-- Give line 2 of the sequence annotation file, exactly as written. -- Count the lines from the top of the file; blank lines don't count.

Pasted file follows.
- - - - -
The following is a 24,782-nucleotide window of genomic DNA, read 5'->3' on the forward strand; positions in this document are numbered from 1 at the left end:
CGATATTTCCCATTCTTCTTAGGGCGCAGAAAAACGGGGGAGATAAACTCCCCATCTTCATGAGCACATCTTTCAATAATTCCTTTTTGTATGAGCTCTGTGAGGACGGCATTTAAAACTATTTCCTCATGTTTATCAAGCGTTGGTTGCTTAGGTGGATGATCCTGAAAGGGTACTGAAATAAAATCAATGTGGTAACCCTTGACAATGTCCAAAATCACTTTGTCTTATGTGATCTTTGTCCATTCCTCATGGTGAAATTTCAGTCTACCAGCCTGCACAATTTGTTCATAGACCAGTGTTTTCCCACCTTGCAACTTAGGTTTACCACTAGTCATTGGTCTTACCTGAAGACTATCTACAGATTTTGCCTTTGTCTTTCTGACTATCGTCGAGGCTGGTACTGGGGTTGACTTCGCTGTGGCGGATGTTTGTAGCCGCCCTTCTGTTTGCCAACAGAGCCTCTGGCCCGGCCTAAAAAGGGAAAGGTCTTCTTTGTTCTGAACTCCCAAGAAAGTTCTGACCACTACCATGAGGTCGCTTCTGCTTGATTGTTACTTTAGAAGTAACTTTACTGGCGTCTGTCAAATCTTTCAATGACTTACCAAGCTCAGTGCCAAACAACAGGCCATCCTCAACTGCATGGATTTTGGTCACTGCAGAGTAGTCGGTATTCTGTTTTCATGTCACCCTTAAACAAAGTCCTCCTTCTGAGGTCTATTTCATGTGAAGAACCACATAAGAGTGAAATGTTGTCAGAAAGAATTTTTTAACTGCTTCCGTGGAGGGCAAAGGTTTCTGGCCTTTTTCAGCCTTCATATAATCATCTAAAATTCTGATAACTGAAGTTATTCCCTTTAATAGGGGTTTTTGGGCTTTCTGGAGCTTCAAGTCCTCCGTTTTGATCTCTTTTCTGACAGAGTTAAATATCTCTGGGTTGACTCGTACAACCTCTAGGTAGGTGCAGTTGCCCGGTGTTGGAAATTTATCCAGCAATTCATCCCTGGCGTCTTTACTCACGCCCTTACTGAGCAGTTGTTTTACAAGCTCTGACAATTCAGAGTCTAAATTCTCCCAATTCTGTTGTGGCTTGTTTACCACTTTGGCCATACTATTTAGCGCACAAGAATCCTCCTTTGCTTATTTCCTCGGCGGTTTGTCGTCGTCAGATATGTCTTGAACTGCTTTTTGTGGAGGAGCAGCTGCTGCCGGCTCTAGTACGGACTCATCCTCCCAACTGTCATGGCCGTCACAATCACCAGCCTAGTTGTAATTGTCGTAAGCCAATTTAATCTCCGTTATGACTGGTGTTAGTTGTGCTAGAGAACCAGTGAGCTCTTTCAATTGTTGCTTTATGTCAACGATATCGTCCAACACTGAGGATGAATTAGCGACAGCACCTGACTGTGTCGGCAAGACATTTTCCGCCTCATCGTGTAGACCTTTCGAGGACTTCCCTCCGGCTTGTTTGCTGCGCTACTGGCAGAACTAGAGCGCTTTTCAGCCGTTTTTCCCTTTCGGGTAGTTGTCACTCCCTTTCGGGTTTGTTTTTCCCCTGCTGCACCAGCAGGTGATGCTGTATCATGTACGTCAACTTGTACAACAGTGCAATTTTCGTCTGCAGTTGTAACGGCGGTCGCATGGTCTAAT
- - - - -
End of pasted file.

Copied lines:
CGATATTTCCCATTCTTCTTAGGGCGCAGAAAAACGGGGGAGATAAACTCCCCATCTTCATGAGCACATCTTTCAATAATTCCTTTTTGTATGAGCTCTGTGAGGACGGCATTTAAAACTATTTCCTCATGTTTATCAAGCGTTGGTTGCTTAGGTGGATGATCCTGAAAGGGTACTGAAATAAAATCAATGTGGTAACCCTTGACAATGTCCAAAATCACTTTGTCTTATGTGATCTTTGTCCATTCCTCATGGTGAAATTTCAGTCTACCAGCCTGCACAATTTGTTCATAGACCAGTGTTTTCCCACCTTGCAACTTAGGTTTACCACTAGTCATTGGTCTTACCTGAAGACTATCTACAGATTTTGCCTTTGTCTTTCTGACTATCGTCGAGGCTGGTACTGGGGTTGACTTCGCTGTGGCGGATGTTTGTAGCCGCCCTTCTGTTTGCCAACAGAGCCTCTGGCCCGGCCTAAAAAGGGAAAGGTCTTCTTTGTTCTGAACTCCCAAGAAAGTTCTGACCACTACCATGAGGTCGCTTCTGCTTGATTGTTACTTTAGAAGTAACTTTACTGGCGTCTGTCAAATCTTTCAATGACTTACCAAGCTCAGTGCCAAACAACAGGCCATCCTCAACTGCATGGATTTTGGTCACTGCAGAGTAGTCGGTATTCTGTTTTCATGTCACCCTTAAACAAAGTCCTCCTTCTGAGGTCTATTTCATGTGAAGAACCACATAAGAGTGAAATGTTGTCAGAAAGAATTTTTTAACTGCTTCCGTGGAGGGCAAAGGTTTCTGGCCTTTTTCAGCCTTCATATAATCATCTAAAATTCTGATAACTGAAGTTATTCCCTTTAATAGGGGTTTTTGGGCTTTCTGGAGCTTCAAGTCCTCCGTTTTGATCTCTTTTCTGACAGAGTTAAATATCTCTGGGTTGACTCGTACAACCTCTAGGTAGGTGCAGTTGCCCGGTGTTGGAAATTTATCCAGCAATTCATCCCTGGCGTCTTTACTCACGCCCTTACTGAGCAGTTGTTTTACAAGCTCTGACAATTCAGAGTCTAAATTCTCCCAATTCTGTTGTGGCTTGTTTACCACTTTGGCCATACTATTTAGCGCACAAGAATCCTCCTTTGCTTATTTCCTCGGCGGTTTGTCGTCGTCAGATATGTCTTGAACTGCTTTTTGTGGAGGAGCAGCTGCTGCCGGCTCTAGTACGGACTCATCCTCCCAACTGTCATGGCCGTCACAATCACCAGCCTAGTTGTAATTGTCGTAAGCCAATTTAATCTCCGTTATGACTGGTGTTAGTTGTGCTAGAGAACCAGTGAGCTCTTTCAATTGTTGCTTTATGTCAACGATATCGTCCAACACTGAGGATGAATTAGCGACAGCACCTGACTGTGTCGGCAAGACATTTTCCGCCTCATCGTGTAGACCTTTCGAGGACTTCCCTCCGGCTTGTTTGCTGCGCTACTGGCAGAACTAGAGCGCTTTTCAGCCGTTTTTCCCTTTCGGGTAGTTGTCACTCCCTTTCGGGTTTGTTTTTCCCCTGCTGCACCAGCAGGTGATGCTGTATCATGTACGTCAACTTGTACAACAGTGCAATTTTCGTCTGCAGTTGTAACGGCGGTCGCATGGTCTAAT